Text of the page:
If you saw this headline in The New York Times — “Supreme Court to Hear Challenge to E.P.A. Rules on Gas Emissions” — you were probably worried. The conservative majority on the Supreme Court has already rolled back federal regulatory power in other cases. Now, a group of polluting industries wants to quash the Environmental Protection Agency’s regulations of greenhouse gases. Oh no!

Your confusion would be understandable, but your fears misplaced. Environmentalists are actually elated, with leading organizations issuing celebratory statements.

Weird, right? You have to dig deep into the weeds of the Clean Air Act to understand why.

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Back in 2007, the Supreme Court ruled (in Massachusetts v. Environmental Protection Agency) that the EPA must regulate greenhouse gases, principally carbon dioxide, under the Clean Air Act, if the agency finds that they endanger human health and welfare. (Specifically, the ruling sided with the plaintiffs, who sued the EPA for denying a rulemaking petition requesting limits on the greenhouse gas emissions of cars and trucks.)

In 2009, the EPA’s scientific review resulted in an “endangerment finding,” and the EPA began setting standards for new sources of CO2. In 2011, in American Electric Power v. Connecticut, the court held that the same principle applies to stationary sources of CO2 emissions, such as power plants or factories, as for motor vehicles.

This time, a collection of conservative states and trade associations for polluting industries — having failed to get the appeals court to hear their case — asked the Supreme Court to hear a whole array of challenges. Most egregiously, they wanted the court to examine whether the EPA’s scientific finding of endangerment from CO2 had been correctly made.

The court refused to hear that challenge, and all the others, except for one very narrow technical matter.

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The Clean Air Act has different components for enforcement. One is the ability to set industry standards for pollution and require “operating permits” demonstrating compliance. The Court won’t question EPA’s ability to set those standards for greenhouse gases. But the Clean Air Act also allows the EPA to require “pre-construction permits” demonstrating that a polluter is using the “best available control technology” when building, say, a new coal-burning power plant. What the court announced this week is that it will hear arguments that the EPA should not be allowed to require pre-construction permits just for greenhouse gases.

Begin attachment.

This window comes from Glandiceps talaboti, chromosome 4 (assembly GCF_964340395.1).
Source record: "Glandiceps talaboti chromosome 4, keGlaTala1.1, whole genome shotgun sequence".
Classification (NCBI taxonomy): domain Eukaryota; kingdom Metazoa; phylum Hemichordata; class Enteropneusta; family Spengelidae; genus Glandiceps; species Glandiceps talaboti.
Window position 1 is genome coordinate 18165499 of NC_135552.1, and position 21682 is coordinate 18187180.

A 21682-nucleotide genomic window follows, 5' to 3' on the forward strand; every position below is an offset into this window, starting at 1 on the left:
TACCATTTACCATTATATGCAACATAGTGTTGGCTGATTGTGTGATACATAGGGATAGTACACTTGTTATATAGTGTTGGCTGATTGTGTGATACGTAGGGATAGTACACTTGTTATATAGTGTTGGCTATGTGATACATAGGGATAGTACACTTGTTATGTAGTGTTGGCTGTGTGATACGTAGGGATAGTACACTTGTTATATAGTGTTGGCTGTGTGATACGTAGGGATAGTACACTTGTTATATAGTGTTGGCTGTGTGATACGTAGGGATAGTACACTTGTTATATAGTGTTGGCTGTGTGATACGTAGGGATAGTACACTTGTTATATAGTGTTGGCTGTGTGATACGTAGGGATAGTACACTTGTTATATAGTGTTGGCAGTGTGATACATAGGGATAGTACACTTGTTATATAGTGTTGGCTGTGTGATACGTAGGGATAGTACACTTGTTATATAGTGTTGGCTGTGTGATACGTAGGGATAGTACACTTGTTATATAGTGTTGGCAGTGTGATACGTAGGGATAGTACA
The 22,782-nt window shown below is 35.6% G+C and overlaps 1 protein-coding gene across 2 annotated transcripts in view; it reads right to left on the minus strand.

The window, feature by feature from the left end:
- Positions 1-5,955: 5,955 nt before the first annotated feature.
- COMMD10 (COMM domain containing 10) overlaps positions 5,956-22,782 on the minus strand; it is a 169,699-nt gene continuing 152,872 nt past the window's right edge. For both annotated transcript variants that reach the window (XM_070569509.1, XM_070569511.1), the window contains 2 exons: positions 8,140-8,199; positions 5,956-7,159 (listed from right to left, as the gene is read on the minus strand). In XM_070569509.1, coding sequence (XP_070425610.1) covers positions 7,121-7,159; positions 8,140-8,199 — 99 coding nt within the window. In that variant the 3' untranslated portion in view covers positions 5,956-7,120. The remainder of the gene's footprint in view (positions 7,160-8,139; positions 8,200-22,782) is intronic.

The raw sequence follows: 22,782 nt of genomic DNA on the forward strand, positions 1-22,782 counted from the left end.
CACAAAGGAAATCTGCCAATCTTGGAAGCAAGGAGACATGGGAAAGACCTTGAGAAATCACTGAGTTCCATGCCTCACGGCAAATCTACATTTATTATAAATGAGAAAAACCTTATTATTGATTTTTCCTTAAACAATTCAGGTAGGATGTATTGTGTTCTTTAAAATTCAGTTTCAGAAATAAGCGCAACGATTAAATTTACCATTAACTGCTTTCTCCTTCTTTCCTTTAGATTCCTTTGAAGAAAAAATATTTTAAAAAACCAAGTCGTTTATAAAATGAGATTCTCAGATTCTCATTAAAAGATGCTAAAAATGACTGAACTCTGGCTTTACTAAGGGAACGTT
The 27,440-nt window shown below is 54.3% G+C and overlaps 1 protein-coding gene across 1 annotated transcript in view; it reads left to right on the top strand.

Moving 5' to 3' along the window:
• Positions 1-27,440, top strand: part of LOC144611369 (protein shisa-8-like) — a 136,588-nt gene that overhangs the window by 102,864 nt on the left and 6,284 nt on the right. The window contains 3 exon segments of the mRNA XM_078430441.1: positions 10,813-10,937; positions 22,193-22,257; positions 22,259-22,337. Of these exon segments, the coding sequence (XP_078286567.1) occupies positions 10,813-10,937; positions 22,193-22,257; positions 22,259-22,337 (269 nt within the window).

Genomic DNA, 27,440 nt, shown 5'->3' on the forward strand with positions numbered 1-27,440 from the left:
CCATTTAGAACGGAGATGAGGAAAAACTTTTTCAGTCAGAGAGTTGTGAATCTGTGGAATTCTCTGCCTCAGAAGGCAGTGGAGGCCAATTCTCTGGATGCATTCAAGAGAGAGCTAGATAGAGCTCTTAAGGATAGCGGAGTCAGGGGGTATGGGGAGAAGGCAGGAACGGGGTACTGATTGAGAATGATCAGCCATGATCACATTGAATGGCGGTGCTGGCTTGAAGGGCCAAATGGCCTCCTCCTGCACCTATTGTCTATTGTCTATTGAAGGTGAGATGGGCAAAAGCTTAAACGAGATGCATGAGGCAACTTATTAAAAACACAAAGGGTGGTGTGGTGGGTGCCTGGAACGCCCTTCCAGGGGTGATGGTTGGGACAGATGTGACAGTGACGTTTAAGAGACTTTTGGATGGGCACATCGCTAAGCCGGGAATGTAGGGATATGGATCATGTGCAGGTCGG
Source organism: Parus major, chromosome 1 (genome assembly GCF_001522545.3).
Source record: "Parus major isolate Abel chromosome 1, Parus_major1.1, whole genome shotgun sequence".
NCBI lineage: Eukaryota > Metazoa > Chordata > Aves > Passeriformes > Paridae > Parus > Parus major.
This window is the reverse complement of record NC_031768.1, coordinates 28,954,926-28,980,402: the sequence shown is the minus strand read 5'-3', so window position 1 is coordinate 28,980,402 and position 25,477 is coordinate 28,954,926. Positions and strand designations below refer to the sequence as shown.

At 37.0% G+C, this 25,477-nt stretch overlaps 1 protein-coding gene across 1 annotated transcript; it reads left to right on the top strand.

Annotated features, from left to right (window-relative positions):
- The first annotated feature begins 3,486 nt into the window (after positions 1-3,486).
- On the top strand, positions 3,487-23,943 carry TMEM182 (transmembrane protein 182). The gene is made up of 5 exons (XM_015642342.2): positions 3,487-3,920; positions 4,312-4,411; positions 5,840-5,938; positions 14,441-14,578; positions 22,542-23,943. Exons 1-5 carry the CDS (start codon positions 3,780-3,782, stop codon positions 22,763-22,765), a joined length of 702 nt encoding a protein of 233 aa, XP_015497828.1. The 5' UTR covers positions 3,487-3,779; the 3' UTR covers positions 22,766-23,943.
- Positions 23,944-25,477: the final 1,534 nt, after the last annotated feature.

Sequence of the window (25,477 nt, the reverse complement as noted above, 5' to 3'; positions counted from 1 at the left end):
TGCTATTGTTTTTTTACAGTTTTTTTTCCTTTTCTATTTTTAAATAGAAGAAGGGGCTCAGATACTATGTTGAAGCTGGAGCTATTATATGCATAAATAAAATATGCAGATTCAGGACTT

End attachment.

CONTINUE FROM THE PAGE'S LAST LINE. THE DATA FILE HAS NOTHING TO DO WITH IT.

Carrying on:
If a company wants to open a coal power plant, they’re going to need a pre-construction permit anyway, because the plant emits other pollutants such as sulfur dioxide. Even the American Chemistry Council, a trade association for chemical manufacturers and a litigant in this case, says that in those cases, pre-construction permitting should apply for CO2 as well. If the court agrees, then the only sources escaping permitting would be those that are sources of CO2 only and not other pollutants.

This, it seems, is the case for factories that crush seeds to make cooking oil.

So at the absolute worst, the Supreme Court will side with groups like the National Oilseed Processors Association, and say that no pre-construction permits should be required for CO2 alone. But even that wouldn’t be devastating to the environment: In 2011 and 2012, only 189 pre-construction permits were issued. “That’s less than two sources per state per year,” observers David Doniger, a senior attorney for the climate program at the Natural Resources Defense Council. (Doniger wrote an excellent primer on the issues in this case.) And it’s also possible that the EPA’s permitting authority will be entirely upheld.

“In the grand scheme of things, the issue they have picked for review probably represents the smallest fraction of greenhouse gas reductions we plan to pursue over the next five years,” says Pat Gallagher, director of the environmental law program at the Sierra Club.

But environmentalists are breathing a sigh of relief that the EPA’s authority to regulate emissions from major sources of CO2 — coal and gas burning plants, oil refineries — won’t be called into question. That, says, Gallagher, is “the big enchilada.”

“The worse outcome would’ve been the court deciding to review whether the EPA and the lower court had properly evaluated the science,” says Doniger. “The court said, ‘We’re not going to look under the hood of the science issues, and reviewing facts is the role of lower courts.’”